A statue of St. Anthony at the entrance of Mercy Hospital South offers comfort to those who know of his devotion to caring for the sick. The facility where he stands sentry continues his tradition, but with care that is now high-tech, online and virtual.
Even the process of finding a new doctor, or contacting a current health provider, is virtually as simple as three easy words: “Alexa, start Mercy.”
Mercy recently launched what might be called a “Find a Doctor” feature through the use of Amazon Alexa, a voice-enabled search service through Amazon devices ranging from Echo, Echo Dot and Fire tablets.
From the comfort of their home, residents now have a hands-free way of finding a Mercy primary care provider, pediatrician or obstetrician/gynecologist (OB/GYN).
“It’s now predicted that voice-activated searches may account for up to 50 percent of web browsing by 2020,” said Dr. Marc Gunter, president of Mercy Clinic. “At Mercy, we realize that people are busy and the last thing they want to do is spend large amounts of time searching for health care services.
“Knowing this, we decided to introduce the Alexa skill so people can get the information they need quickly and easily with minimal interruption to their day,” Gunter added.
The Mercy Alexa skill talks users through steps to find a nearby provider. It sends a text message and link to the profile page of a Mercy clinician to schedule an appointment. The voice-activated technology gives all the information needed, while the user performs other tasks, like making dinner or comforting a sick child.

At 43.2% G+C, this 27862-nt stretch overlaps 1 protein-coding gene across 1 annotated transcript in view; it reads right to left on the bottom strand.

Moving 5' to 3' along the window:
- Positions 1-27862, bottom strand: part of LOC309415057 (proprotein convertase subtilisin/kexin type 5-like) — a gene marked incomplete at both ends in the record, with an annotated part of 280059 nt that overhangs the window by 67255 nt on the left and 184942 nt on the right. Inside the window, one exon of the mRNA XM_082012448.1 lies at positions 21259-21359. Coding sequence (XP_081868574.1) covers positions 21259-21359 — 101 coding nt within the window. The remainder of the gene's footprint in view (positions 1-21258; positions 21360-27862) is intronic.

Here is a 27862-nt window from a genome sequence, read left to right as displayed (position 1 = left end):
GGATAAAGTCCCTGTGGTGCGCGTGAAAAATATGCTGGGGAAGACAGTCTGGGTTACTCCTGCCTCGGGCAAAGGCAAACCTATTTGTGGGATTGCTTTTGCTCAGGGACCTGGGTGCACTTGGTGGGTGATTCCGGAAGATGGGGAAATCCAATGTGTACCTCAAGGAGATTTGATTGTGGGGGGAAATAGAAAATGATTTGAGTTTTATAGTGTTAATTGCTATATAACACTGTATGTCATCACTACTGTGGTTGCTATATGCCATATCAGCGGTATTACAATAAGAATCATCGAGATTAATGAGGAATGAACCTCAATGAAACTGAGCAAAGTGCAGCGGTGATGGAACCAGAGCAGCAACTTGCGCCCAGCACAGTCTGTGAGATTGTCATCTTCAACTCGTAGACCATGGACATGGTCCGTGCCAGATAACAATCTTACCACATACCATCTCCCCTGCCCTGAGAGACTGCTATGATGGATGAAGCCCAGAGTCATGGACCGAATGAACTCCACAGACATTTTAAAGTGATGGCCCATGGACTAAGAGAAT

“We are constantly looking for ways to improve the experience for our patients — before, during and after they visit our hospitals and clinics,” said Gunter. “Offering this Mercy Alexa skill is just the beginning.”
Tip of the Iceberg
The Alexa option is, indeed, just the tip of the iceberg when it comes to the millions of dollars being invested into a shift to virtual healthcare at Mercy.
Virtual healthcare often refers to “virtual visits” between patients and clinicians through tablet technology — the video and audio connectivity permits meetings to take place in real time, from virtually any location.
Virtual healthcare can also mean that a patient can interact with an off-site medical specialist via a high-definition conference hookup. It can also provide patients the opportunity to more easily find qualified second opinions online.
Dr. Jeff Ciaramita, president of Mercy Clinic South, explained that up to now, virtual healthcare has been used for check-ins, consultations, status reports — rather than for diagnosis or treatments. That’s changing quickly.
Ciaramita said the virtual technology is evolving to deal with more serious conditions like congestive heart failure, chronic diabetes, chronic obstructive pulmonary disease and more.
“Baby boomers have seen a lot in their time when it comes to medical care,” said Ciarmita. “Some may recall the doctor with the black bag making a home visit; then the change to having to visit a doctor or the hospital for periodic care. But, what is going to happen over the next five years is mind-boggling.”